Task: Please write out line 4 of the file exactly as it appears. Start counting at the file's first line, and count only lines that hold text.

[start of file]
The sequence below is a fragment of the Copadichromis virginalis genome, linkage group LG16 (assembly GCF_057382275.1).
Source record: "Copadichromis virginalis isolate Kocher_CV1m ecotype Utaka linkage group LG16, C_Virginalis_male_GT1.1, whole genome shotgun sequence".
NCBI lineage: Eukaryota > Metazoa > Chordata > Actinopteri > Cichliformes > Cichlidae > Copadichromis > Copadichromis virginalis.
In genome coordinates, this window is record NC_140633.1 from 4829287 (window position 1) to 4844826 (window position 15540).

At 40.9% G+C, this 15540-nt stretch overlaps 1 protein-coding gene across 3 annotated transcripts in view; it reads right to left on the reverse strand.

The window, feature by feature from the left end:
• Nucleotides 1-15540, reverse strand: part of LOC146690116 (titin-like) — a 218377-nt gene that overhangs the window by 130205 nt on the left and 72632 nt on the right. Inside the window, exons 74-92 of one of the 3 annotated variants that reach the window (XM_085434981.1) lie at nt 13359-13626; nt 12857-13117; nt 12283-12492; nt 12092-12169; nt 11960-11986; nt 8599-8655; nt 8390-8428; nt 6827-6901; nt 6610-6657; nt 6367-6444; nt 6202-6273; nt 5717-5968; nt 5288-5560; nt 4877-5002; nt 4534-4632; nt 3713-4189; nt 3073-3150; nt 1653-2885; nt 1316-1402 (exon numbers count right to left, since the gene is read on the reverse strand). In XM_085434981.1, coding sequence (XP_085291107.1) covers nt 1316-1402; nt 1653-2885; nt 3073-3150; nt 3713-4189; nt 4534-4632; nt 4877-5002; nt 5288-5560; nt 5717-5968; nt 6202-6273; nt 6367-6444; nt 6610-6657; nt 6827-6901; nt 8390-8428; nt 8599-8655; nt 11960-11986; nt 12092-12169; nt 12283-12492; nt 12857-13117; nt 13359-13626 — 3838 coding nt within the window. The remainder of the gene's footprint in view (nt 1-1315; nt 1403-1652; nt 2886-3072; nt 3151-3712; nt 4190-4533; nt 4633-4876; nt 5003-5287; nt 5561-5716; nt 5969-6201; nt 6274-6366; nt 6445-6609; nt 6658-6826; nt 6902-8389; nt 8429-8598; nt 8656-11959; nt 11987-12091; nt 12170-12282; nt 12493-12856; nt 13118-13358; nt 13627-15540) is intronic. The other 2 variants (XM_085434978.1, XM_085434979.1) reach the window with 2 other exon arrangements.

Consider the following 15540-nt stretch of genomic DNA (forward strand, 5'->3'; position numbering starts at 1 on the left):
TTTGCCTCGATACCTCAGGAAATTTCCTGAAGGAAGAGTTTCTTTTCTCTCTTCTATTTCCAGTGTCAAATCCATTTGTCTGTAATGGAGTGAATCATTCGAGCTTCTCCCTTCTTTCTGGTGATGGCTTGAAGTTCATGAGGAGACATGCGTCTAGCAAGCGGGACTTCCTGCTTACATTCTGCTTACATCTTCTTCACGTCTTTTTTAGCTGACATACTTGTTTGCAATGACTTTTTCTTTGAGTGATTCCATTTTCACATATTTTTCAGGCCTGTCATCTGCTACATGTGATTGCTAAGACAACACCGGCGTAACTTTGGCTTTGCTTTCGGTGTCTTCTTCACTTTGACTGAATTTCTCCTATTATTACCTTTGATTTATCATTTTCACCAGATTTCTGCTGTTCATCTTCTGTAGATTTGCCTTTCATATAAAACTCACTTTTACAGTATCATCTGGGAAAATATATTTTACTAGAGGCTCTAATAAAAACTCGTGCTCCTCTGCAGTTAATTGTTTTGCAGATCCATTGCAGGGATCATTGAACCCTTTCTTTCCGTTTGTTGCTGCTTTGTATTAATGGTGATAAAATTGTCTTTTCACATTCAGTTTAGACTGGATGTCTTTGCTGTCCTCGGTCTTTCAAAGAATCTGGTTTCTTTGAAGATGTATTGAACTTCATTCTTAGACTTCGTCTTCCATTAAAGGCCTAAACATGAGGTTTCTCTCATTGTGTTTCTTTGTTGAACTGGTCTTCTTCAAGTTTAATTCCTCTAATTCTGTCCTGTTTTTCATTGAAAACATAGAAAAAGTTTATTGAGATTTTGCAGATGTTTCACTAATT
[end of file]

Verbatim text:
In genome coordinates, this window is record NC_140633.1 from 4829287 (window position 1) to 4844826 (window position 15540).